By Assunta Ng
NORTHWEST ASIAN WEEKLY
The Fourth of July is coming up as chaos and turmoil are ripping this country apart after the U.S. Supreme Court’s decisions to overturn Roe vs. Wade and ban abortions, rule in favor of an individual’s right to carry a handgun for self-defense, and most recently, side with a Washington state high school football coach’s constitutional right to pray on the field with his players for liberty in religion.
Although many were surprised by the Court’s decision, I am not, knowing that conservative judges, appointed by former President Donald Trump and voted in by Republicans, are now dominating the court. All these judges want to extend their footprint in every fabric of American life. They don’t care about the impact of their actions on society. Nor do they care how the new laws would hurt the common people, including women being usurped of their abortion rights.
July 4 brings us two questions. The purpose of the national holiday is to celebrate the birth of American independence as one nation, free from British tyranny. Unity is not in the Republican Party’s agenda. Should we celebrate at this time of division and polarization? Can we do something about the Court’s tyranny? I am afraid there is very little we can do now if Republicans would win the election and be the majority in Congress this November.
However, don’t count on Democrats either. They don’t have their act together. Moderate and socialist Democrats have not worked out their ideological differences. For the progressive Democrats, the call for “defunding the police” seems to hurt their party more than helping.
Democracy is messy. We spend a lot of time talking and fighting. It’s one of the worst forms of government, but would I want to live in an undemocratic country? No. No. No. Although we can’t celebrate “unity” at this point, there are numerous reasons to celebrate. Freedom is one of the important motives for fighting the war against Britain. For us Americans, being a free people living in a free country is a significant call for celebration.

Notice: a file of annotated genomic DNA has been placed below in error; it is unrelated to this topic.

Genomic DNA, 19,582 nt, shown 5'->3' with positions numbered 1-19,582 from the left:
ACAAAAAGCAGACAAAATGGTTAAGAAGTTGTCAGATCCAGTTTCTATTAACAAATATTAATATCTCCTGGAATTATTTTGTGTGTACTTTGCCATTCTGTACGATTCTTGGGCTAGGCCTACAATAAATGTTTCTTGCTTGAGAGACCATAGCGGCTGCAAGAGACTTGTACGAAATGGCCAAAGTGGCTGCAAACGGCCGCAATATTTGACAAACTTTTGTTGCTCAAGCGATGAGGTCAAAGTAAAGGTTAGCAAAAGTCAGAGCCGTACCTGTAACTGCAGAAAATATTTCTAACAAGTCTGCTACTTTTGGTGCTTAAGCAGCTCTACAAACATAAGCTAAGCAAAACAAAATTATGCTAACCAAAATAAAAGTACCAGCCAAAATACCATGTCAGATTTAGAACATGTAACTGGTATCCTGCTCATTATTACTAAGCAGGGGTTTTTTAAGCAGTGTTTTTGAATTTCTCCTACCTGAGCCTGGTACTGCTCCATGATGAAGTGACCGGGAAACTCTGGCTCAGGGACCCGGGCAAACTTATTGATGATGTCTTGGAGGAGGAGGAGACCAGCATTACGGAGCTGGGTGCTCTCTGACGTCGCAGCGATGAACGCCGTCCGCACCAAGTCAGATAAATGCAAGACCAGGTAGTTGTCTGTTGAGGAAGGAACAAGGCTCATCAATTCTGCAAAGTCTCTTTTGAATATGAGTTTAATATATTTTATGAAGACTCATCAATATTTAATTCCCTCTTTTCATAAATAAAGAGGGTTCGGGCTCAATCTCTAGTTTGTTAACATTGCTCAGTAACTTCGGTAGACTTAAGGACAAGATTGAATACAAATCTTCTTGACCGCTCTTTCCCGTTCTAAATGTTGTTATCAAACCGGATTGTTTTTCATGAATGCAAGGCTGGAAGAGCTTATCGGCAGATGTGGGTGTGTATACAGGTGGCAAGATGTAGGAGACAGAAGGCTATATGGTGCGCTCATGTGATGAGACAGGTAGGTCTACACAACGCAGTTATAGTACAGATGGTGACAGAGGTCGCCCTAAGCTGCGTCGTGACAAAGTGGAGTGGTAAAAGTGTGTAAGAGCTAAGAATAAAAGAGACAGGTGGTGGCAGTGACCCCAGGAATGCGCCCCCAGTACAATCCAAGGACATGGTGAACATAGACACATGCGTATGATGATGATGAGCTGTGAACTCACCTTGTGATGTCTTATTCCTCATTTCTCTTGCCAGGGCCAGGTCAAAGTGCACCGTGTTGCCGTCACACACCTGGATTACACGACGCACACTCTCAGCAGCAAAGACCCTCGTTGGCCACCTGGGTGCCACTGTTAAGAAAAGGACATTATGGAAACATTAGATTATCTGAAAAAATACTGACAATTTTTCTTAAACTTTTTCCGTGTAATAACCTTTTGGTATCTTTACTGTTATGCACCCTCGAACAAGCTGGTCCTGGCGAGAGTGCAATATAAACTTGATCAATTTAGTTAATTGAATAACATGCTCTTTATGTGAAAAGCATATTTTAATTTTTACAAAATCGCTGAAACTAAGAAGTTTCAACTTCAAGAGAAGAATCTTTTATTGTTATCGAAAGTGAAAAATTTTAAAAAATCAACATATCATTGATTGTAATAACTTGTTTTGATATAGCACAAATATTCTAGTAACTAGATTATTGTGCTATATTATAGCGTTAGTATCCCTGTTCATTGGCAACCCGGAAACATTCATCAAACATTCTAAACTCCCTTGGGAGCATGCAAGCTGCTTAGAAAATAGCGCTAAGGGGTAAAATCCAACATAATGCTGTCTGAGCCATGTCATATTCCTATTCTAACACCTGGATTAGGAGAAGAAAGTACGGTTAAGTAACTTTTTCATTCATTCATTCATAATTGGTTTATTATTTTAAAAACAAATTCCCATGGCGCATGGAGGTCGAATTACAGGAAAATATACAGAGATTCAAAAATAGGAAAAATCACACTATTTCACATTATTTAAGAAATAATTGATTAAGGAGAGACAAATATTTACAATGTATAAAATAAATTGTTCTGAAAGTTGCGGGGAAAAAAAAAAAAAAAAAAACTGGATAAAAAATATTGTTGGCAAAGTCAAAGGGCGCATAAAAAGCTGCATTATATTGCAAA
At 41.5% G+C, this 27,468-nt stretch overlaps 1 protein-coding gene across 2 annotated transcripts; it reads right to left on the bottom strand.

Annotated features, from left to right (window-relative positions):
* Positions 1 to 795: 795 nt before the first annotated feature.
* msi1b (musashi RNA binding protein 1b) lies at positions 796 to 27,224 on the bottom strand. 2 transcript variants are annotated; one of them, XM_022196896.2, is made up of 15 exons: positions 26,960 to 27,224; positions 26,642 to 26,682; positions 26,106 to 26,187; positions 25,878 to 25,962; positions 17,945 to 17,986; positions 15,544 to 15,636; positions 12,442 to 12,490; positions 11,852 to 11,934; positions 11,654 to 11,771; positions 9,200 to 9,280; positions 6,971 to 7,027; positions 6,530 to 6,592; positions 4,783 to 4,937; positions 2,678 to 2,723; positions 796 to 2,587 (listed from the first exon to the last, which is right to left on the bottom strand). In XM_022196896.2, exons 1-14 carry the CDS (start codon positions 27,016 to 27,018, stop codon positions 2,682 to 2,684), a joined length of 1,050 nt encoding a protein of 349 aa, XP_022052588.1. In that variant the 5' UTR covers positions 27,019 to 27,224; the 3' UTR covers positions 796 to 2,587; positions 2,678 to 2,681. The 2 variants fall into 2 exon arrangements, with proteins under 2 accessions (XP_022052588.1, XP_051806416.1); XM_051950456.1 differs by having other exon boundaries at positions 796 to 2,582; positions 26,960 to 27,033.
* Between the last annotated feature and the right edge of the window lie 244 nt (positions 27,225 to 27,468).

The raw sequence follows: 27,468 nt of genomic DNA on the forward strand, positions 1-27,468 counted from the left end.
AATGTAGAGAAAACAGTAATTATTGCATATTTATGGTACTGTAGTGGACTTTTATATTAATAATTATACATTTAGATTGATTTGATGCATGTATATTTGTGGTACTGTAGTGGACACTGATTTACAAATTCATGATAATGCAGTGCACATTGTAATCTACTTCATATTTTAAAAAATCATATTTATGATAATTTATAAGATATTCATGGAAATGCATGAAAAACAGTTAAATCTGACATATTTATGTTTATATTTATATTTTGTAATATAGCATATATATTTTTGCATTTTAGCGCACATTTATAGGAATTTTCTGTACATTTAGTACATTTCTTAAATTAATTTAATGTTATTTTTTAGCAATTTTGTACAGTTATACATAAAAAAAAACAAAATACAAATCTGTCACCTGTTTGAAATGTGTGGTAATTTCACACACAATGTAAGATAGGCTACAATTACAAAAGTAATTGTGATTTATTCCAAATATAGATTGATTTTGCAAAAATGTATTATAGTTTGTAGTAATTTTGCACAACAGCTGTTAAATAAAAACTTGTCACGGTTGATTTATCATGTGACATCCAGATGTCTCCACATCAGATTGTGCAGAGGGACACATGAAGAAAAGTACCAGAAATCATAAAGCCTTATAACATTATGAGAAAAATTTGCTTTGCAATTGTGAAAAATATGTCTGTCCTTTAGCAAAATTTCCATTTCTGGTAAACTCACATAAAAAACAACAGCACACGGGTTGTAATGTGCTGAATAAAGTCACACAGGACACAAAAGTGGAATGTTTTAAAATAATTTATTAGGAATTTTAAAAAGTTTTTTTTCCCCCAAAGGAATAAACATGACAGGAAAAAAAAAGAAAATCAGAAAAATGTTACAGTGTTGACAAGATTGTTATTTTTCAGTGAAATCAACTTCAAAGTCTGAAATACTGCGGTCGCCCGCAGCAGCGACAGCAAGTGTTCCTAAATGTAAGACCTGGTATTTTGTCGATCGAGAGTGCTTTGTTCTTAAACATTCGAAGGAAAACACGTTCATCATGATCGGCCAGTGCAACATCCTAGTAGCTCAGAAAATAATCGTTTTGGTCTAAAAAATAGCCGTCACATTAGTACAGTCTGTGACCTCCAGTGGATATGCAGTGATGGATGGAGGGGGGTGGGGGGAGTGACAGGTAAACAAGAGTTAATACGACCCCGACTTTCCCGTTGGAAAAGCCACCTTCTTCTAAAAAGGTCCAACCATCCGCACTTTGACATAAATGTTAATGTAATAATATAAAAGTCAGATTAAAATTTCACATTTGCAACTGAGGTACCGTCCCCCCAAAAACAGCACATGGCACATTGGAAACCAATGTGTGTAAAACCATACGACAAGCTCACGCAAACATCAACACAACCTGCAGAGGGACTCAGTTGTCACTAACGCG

Where I came from, there is no such thing as free speech. You can’t criticize the government. Any unfavorable criticism you have about the government, you would be a dead horse, period.
Imagine those who live in autocratic countries—they have to be a “yes” person in everything the government has done. How many times do people zip their lips or lie in order to survive? How many times do people pretend they are blind just to stay out of jail or avoid being killed?
Not only do I enjoy free speech, I practice the First Amendment by making a living in the media business, as long as we comply with libel laws. A free press means our government answers to the people. We don’t need to have second thoughts before criticizing the federal, state, county, and city government. Any time someone complains to us about the government, our pen is ready to denounce. That doesn’t mean we only criticize, we give credit where credit is due. We rave about great deeds, courage of individuals, and justices done in the society to inspire others to do the right thing. We want to lift others up with the stories we tell. We like to motivate others to collaborate to solve problems for the common good. We encourage others to imagine and share wonderful ideas for the betterment of mankind.